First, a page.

- Read how a steripen works ttps://electronics.howstuffworks.com/gadgets/travel/steripen.htm
- Trekking in Nepal is addictive. You probably won’t want to stop at one trek.
Planning – Decisions before you leave for the Everest Region
- Who you are going to go with?
- Decide carefully who you want to go on this trekking adventure with. Because it might not be their dream destination, or cup of tea. I know. Because that was me. But, now I have just returned from my third trek in the Everest Base camp region. And planning a fourth. Trekking in Everest Base Camp region is addictive.
- If your planned travelling companion is very particular about accommodation – maybe you can go with someone else OR they just give it a go. It’s worth it for the spectacle views …
When You Can Trek To Everest Base Camp
- The weather is an important factor
- Think about this early on if you need to book holiday leave from work.
Why are you going ?
- If you want to go all the way to Everest Base Camp make sure you have an itinerary no less than 14 days Lukla to Lukla NOT including arrival in Kathmandu.
- Importantly there is a chance you won’t get to Base Camp. On our first trek in 2013 we didn’t, and you need to be prepared for that. Pushing on could cost you your life. You can always try again another time. There is no shame in not getting to EBC.
- You might be happy enough just to experience trekking and the big mountain panoramic views. Then maybe trekking to Namche Bazaar is far enough. Or you could go a bit farther to Thame or Khumjung. It is still a fantastic experience with great views. Dingboche is further with fantastic massive landscape views.
The Number of Days Trekking to Everest Base Camp is the Most Important Factor to Get to Base Camp Safely
- The key thing is the number of days you trek.
You need 14 days to get to Everest Base Camp. Treks that do it in 8 to 10 days is not enough days. It is dangerous.
- Don’t just listen to me read this post from Ian Taylor trekking http://iantaylortrekking.com/everest-base-camp-trekking-is-for-trekkers-not-tourists/
Your Trekking Options. How Will You Trek ?
- with a tour group, or independently with a guide and porter or a porter guide?
- will you book before you leave home or in Kathmandu?
Research, Book, Buy and Train, Train, Train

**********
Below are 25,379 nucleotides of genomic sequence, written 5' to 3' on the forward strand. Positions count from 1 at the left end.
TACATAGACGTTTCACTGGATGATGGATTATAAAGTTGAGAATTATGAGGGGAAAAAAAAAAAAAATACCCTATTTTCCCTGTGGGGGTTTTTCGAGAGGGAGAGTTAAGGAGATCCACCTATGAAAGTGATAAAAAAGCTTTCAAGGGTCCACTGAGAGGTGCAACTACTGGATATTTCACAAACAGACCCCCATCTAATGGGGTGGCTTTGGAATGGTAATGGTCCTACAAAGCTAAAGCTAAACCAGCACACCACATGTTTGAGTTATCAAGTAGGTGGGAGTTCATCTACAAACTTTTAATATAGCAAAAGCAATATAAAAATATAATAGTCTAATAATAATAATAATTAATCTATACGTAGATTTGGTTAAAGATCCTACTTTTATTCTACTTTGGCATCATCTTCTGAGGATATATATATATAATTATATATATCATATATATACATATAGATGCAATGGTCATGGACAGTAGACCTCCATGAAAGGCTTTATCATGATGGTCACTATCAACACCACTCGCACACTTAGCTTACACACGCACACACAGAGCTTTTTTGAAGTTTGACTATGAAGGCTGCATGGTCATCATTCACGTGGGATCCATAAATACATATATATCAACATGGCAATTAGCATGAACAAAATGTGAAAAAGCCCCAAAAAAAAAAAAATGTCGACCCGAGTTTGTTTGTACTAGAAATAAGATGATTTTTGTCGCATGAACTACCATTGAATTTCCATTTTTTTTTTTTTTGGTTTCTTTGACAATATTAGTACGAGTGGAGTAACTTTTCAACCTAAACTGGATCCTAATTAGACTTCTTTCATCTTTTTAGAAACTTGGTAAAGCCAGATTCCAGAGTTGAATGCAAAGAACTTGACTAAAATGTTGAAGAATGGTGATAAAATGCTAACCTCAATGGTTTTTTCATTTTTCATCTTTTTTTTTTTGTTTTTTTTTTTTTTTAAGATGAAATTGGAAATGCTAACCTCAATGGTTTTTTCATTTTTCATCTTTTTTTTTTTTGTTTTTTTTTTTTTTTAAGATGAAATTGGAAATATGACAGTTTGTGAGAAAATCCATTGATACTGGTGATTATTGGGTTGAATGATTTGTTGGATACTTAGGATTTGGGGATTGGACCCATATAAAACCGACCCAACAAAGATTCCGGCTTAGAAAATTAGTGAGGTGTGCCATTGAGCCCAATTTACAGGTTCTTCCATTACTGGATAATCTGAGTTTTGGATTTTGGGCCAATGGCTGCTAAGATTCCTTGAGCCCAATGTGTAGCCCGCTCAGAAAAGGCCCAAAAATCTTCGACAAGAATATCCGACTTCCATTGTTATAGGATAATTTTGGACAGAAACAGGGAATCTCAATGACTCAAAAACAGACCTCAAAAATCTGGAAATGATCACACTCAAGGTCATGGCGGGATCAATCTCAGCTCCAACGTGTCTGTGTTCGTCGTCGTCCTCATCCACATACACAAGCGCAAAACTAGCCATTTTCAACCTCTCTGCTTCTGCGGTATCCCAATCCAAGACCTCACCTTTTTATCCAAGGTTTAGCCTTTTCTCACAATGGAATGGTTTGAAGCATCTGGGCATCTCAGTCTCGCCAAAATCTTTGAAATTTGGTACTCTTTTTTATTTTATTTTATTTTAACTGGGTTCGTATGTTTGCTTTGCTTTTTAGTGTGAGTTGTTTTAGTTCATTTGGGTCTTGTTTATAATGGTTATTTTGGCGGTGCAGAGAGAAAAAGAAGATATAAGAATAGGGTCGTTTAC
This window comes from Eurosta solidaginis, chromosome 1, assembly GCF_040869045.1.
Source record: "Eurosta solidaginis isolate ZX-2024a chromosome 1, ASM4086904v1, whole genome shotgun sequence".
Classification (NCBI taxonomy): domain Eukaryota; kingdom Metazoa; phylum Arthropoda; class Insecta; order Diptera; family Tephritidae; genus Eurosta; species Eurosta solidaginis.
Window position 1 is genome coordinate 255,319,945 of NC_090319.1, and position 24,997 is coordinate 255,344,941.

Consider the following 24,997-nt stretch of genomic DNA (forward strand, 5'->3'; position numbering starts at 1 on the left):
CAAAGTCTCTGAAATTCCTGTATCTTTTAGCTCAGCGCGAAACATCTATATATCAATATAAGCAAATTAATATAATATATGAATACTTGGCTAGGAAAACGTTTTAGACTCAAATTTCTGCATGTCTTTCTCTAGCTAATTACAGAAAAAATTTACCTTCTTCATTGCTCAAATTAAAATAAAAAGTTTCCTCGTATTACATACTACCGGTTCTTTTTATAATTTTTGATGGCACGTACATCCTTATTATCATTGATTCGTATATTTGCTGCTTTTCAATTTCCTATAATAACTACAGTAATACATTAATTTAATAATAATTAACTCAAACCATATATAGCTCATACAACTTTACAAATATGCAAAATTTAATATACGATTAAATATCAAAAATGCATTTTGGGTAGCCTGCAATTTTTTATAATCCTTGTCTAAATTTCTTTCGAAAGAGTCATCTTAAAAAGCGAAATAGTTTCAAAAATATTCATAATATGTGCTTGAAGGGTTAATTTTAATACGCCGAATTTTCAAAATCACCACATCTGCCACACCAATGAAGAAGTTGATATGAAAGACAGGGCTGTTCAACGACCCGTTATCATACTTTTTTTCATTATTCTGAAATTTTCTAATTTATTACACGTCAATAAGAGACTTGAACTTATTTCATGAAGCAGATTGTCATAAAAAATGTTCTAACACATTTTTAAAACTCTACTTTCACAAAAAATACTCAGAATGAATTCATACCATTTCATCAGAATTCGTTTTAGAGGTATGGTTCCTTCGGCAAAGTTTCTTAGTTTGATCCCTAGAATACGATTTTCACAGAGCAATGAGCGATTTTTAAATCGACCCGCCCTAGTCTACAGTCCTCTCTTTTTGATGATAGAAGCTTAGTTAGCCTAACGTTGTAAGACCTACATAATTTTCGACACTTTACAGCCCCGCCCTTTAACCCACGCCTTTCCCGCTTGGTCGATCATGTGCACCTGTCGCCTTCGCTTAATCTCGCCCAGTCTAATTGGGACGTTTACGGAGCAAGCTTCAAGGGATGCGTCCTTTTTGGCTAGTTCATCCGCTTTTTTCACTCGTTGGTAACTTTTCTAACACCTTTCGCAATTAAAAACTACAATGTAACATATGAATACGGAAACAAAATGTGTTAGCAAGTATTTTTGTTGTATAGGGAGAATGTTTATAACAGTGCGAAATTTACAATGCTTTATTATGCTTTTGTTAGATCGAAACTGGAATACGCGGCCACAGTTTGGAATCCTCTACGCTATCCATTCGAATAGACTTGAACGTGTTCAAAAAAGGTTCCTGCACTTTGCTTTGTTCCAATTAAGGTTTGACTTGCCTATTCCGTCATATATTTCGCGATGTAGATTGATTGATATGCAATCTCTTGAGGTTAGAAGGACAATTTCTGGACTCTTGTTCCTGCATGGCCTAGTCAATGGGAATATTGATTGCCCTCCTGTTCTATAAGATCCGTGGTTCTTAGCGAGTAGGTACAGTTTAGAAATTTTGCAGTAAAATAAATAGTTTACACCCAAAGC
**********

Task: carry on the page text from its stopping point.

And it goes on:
Know What to Expect – Mental Preparation is Everything
- We researched our gear by going to all the trekking shops and buying in store.
- Buy gear early unless you want to buy it in Kathmandu, which I don’t recommend.
- Buy your boots early. You need to wear them in.
- Start shopping for your best airfare options – we buy our air tickets only few months before our departure – just in case circumstances change
- Research insurance, costs of a porter etc
- Read some blog posts and get an idea on what to expect
- Read about
- the accommodation
- the food
- what the trail is like
- look at some maps on the internet
- look at Google Earth along the track
- buy or borrow a range of guide books
- watch some YouTube videos
- It is important one person going knows what to expect each day. If you have a guide, they will tell you each night what to expect the next day. A porter/ guide, may not speak English as well as a guide, but they will be able to tell you on how long it will take you to get to your next destination and a rough description of the trail. Even with the porters and guides it is a good idea to know what you are signing up for before you book your trek and airfares. Do your research before you book anything.
- Read about
- Train with your trekking clothes and your day pack and some weight. Try a drink bottle with an increasing amount of water to increase the weight slowly.
- Train, train and train
Best Months to Trek in the Mount Everest Base Camp Region?
The best times to trek and the seasons in the Everest Base Camp region
- April, May – when all the rhododendrons are flowering, the warmer of the two seasons and the busiest because the Mount Everest climbing season is in May. A lot of people and food and equipment move along the track in April.
- October to December – a colder but less busy season. There is chance of clouds in the afternoon and of some snow in higher parts
- We have only trekked in this season. It was quiet for us because there were no flights for about three or four days.
Months to Avoid Everest Base Camp Trekking
- January and February is winter and cold. A few people do trek then. But why would you?
- August and September are the monsoon season. Lots of rain and clouds can obscure the views and there is the possibility of landslides lower part of the track.
After You Decide to Trek to EBC Region – Research Some More
- Research your trek – the destination and the route
- Build flexibility into your itinerary.
- A great tip is to plan 2 to 4 buffer days. A tight deadline is not what you want. You might get sick, or feel unwell or miss a flight in or out.
- Begin your training 3 to 6 months before you go depending on your fitness level
- 3 months if you are reasonably fit and need targeted training
- 6 months if you want to establish general fitness first
Research and Preparation Equal Success for the Everest Base Camp Region treks